SET IT OFF! Boricua Miguel Cotto challenges Argentino Sergio Martinez for the Middleweight Championship of the World

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They spent weeks dickering over details the same way Democrats and Republicans bicker about anything and everything in Congress, but Miguel Cotto and metrosexual middleweight champion Sergio Martinez finally agreed to terms yesterday and will meet on June 7 at Madison Square Garden in New York City.

Two-and-a-half months ago, Cotto rejected an offer—reportedly in the $10 million range—to face Saul Alvarez in a pay-per-view bout scheduled for March. Instead, Cotto decided to chase history (and take a pay cut in the process) by facing the two-fisted fashionista from Quilmes, Argentina. If Cotto beats Martinez, whose record is an impressive 51-2-2 (with 28 knockouts), he will become the first Puerto Rican to win world titles in four weight divisions. Even in a chaotic sport where there are nearly as many paper champions as there are hipsters in Brooklyn riding fixed-gear bikes, this would be a significant achievement.

Although Cotto is 33 and will be moving up in weight to face Martinez, the betting lines may wind up tighter than two nickels joined together by Krazy Glue come fight night. Hampered by nagging injuries over the last two years, Martinez, who turns 39 today, looks like a fighter who is ready to be taken. In fact, it looked like rugged but rudimentary Martin Murray already punched his number last April, but “Maravilla” got the benefit of friendly judging and squeaked out a split decision in front of roughly 50,000 patrons in Buenos Aires.

Before that, in 2012, Martinez barely survived the late onslaught of the unambitious Julio Cesar Chavez, Jr., whose dedication to “Louche Life” undercut his already limited talent.

For his part, Cotto resembled a one-man gang against Delvin Rodriguez five months ago, in an HBO set-up designed to subvert the reality-based community in boxing. Of course, Cotto is not nearly as destructive as he looked against Rodriguez, who was once a tough journeyman, but whose best days even at that level were long gone before Cotto bounced him around the ring in Orlando like a Spalding. Prior to annihilating Rodriguez, however, Cotto, 38-4 (31 knockouts), had lost consecutive fights to Floyd Mayweather, Jr., and Austin Trout, two shifty boxers with tricks to spare. Martinez is a flashy southpaw whose fast hands and smash-and-dash style ought to give Cotto fits as well. But the veteran Puerto Rican knows that “Maravilla” is not the wonder he used to be. Then again, neither is he. Still, there will be close to 20,000 screaming fans shouting him on at MSG in June, hoping that Cotto will be on one of the floats in the Puerto Rican Day Parade the following morning, holding another gaudy bauble—in this case the middleweight championship of the world—aloft for all on Fifth Avenue to set off a hullaballoo about. Now that would be something worth tipping a glass of Don Q to.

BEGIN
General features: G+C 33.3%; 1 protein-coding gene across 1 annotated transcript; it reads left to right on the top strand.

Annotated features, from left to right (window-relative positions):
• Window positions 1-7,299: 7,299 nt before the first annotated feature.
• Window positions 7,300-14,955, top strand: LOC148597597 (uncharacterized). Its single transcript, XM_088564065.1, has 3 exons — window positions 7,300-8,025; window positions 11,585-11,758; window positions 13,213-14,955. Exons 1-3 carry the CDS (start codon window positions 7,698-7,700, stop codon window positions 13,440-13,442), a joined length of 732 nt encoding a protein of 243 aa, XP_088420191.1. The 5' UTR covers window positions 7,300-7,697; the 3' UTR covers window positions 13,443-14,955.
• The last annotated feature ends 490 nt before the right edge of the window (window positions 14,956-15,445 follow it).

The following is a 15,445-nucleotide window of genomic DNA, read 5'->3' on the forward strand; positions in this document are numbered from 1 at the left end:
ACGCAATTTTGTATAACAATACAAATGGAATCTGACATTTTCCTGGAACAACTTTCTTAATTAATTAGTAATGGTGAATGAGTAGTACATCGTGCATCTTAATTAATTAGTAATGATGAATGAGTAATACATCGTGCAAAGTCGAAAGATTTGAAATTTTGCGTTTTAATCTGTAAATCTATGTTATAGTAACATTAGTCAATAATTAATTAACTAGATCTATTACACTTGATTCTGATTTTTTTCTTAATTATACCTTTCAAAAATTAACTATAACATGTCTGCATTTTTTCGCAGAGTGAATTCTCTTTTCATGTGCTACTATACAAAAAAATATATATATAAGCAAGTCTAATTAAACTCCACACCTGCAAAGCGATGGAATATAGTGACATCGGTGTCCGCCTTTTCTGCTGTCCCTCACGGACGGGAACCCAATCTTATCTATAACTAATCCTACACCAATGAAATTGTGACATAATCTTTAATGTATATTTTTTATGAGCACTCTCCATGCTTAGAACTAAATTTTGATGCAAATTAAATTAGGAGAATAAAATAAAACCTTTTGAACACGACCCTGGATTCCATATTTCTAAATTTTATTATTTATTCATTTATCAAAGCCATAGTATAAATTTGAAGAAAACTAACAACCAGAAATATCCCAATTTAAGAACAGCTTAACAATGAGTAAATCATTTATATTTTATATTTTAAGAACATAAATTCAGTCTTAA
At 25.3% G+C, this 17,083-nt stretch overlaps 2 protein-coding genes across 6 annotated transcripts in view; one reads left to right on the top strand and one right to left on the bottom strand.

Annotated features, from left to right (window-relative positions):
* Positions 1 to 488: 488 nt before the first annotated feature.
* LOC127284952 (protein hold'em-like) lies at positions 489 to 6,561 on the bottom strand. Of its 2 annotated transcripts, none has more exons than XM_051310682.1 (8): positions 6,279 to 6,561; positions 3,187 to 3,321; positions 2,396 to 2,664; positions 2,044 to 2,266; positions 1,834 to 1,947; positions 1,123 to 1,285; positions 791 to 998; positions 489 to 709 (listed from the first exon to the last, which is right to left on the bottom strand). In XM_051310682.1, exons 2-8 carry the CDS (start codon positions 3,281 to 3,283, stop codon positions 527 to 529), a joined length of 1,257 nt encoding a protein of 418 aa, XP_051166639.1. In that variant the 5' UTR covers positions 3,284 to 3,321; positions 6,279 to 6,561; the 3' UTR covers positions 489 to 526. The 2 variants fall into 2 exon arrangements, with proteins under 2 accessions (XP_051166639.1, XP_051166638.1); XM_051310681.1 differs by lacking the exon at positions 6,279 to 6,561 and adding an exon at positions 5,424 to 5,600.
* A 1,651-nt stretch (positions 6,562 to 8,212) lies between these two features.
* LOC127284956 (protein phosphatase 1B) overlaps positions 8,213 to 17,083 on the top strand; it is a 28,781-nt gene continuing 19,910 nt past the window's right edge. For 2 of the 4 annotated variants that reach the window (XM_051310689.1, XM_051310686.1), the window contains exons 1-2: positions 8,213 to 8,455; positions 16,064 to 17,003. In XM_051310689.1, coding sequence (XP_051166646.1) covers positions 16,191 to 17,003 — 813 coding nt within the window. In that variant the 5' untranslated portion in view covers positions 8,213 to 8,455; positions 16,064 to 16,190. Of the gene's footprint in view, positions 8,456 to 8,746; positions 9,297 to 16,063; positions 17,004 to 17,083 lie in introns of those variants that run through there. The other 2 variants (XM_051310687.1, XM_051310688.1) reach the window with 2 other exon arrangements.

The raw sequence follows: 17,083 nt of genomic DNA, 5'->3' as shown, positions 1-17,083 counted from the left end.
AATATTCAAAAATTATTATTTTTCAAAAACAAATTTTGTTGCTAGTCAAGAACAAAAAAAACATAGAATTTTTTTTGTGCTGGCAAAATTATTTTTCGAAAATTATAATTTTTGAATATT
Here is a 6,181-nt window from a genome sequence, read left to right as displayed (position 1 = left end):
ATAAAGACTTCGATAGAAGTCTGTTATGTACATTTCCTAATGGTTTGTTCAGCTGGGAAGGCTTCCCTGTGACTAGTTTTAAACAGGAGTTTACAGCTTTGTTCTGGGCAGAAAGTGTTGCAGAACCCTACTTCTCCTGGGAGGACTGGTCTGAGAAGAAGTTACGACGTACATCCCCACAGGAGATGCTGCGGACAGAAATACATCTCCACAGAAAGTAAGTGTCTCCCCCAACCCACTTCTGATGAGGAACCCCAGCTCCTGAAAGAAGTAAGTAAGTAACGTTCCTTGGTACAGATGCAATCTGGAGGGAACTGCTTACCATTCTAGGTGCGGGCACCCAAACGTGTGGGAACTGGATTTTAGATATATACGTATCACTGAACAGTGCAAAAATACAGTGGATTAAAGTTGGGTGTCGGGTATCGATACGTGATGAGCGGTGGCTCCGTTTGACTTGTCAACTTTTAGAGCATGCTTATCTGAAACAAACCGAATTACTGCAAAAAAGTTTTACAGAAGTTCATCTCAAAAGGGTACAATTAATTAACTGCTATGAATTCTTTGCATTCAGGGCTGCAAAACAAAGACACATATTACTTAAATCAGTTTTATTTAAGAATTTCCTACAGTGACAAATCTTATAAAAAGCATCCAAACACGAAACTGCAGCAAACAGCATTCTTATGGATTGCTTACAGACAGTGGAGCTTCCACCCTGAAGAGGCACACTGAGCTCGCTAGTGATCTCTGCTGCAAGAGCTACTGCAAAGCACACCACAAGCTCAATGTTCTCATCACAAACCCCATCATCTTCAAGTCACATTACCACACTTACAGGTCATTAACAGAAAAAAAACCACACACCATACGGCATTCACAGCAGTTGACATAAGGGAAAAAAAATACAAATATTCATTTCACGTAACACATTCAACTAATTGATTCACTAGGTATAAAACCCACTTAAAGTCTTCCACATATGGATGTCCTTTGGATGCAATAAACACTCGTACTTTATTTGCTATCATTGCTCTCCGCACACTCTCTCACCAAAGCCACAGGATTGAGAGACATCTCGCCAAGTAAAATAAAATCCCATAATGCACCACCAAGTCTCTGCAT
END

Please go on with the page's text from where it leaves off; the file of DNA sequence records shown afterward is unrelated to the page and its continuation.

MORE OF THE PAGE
Carlos Acevedo is the editor of The Cruelest Sport and a full member of the Boxing Writers Association of America. His work has appeared in Boxing Digest Magazine, Maxboxing, Boxing World Magazine, and Esquina Boxeo.